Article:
Front Sight is a massive firearm training complex in Nevada. We’ve all seen the ads and many of you have taken training classes there.
For me, things always felt a little off about the marketing, but since I wasn’t likely to travel that far for training anytime soon, I never really worried about it. Besides, I’ve felt that way about a lot of marketing that turned out to be for legit goods or services.
However, a lot of people who became members of Front Sight are now feeling something is more than a little bit off.
The owner of a mega-firearms training center near Pahrump says he is restructuring following a lawsuit that’s left the business financially strapped amid a multi-million dollar expansion of the 550-acre facility that was set to include a hotel, food court, retail shops and more.
In a 15-page letter to its members on Saturday, Front Sight Firearms Training Institute owner Ignatius Piazza claimed a “con man” defrauded the company and is attempting to acquire the shooting range and academy, which boasts more than 250,000 members at several facilities across the U.S., and is purported to be the largest of its kind in the world.
“He represented that he was one of us, a pro-gun patriot who wanted to assist Front Sight in positively changing the image of gun ownership in our lifetimes by helping us complete the resort with low-interest money he would source from his vast pool of overseas investors,” Piazza said. “He promised he would raise all the funds needed to complete the resort and do it quickly if we covered all the administrative costs and some initial marketing costs.
Now, Piazza has been at this game long enough one might question how he fell afoul of a con man. Personally, a good con man can get anyone, but especially someone who has been doing something for a while and has a great deal of confidence in what they’re doing. Con men take advantage of that confidence.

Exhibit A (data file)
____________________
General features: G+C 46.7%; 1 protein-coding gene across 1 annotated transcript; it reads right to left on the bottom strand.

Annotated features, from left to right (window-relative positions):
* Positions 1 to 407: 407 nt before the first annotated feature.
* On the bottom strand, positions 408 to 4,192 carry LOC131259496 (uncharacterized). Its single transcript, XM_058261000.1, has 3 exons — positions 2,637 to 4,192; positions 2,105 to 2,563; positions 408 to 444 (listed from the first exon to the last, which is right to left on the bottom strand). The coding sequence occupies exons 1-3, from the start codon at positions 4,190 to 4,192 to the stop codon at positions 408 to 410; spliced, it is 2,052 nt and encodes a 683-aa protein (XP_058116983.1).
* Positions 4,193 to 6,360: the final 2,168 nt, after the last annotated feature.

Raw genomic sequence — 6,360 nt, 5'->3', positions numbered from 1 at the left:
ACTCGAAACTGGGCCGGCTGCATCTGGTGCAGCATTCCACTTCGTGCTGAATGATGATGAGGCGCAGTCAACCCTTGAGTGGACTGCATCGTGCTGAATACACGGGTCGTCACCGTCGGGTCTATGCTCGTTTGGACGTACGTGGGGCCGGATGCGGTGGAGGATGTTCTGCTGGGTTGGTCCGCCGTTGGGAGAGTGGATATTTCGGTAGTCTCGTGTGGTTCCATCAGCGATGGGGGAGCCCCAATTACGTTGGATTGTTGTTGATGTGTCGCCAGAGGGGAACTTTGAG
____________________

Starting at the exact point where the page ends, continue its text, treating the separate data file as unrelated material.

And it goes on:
But while some might accept the “con man” explanation, some of Piazza’s decisions since then aren’t sitting well.
But members of the institute are balking at the owner’s restructuring plans and calling “foul” after Front Sight on Saturday announced sweeping and immediate changes to many of its policies and fees.
One Front Sight member told the Pahrump Valley Times that Piazza issued a letter to her about its new “use-or-lose” policy that would essentially divert account assets that she had paid upfront to help save the business from foreclosure.
“Many feel there is breach of contract with their memberships,” said Karen Zahn-Anderson, who told the Pahrump Valley Times that a Facebook group had been formed this weekend to protest changes at the mega range.
Those changes include a new $50 monthly maintenance fee and an additional $25 daily “staff support fee” introduced for all students and members who attend a course at the facility. Front Sight announced on Saturday it would also immediately suspend many of its longtime membership programs that offered discounts and perks to loyal customers.
“Piazza has essentially wiped out everyone’s membership, overnight instituting draconian monthly charges, daily charges and other measures to members that had lifetime free courses,” member Joe Madas, of Cherry Valley, Calif. told the Pahrump Valley Times.
Now, I don’t have a dog in this fight. I only just learned about this late yesterday and here I am writing about it first thing.
Piazza claims to have filed a lawsuit against the con man he blames for this misfortune, who he claims diverted construction funds into his personal accounts, but no criminal charges have been filed. He also claims that the judge in the case has thus far failed to provide any summary judgments, which may or may not mean anything.
But for the members who are basically facing their memberships being wiped out, none of that actually matters. It’s one thing to try and save Front Sight, but to screw over the people who have stood by the facility for all these years doesn’t strike me as a particularly wise move.
And yeah, I get why people are calling it fraud.
Piazza may have felt he had no choice if he wanted to save Front Sight, but this was probably not the best way to go about it.
However, Piazza faced a lawsuit from members of Front Sight’s “First Family” for failing to deliver on certain promises for that particular membership group. That lawsuit was settled in 2007, but I can’t help but think the company is about to get hit with yet another lawsuit if this persists.
For their sake, I hope Piazza takes a step back and recognizes that this is probably not a brilliant idea.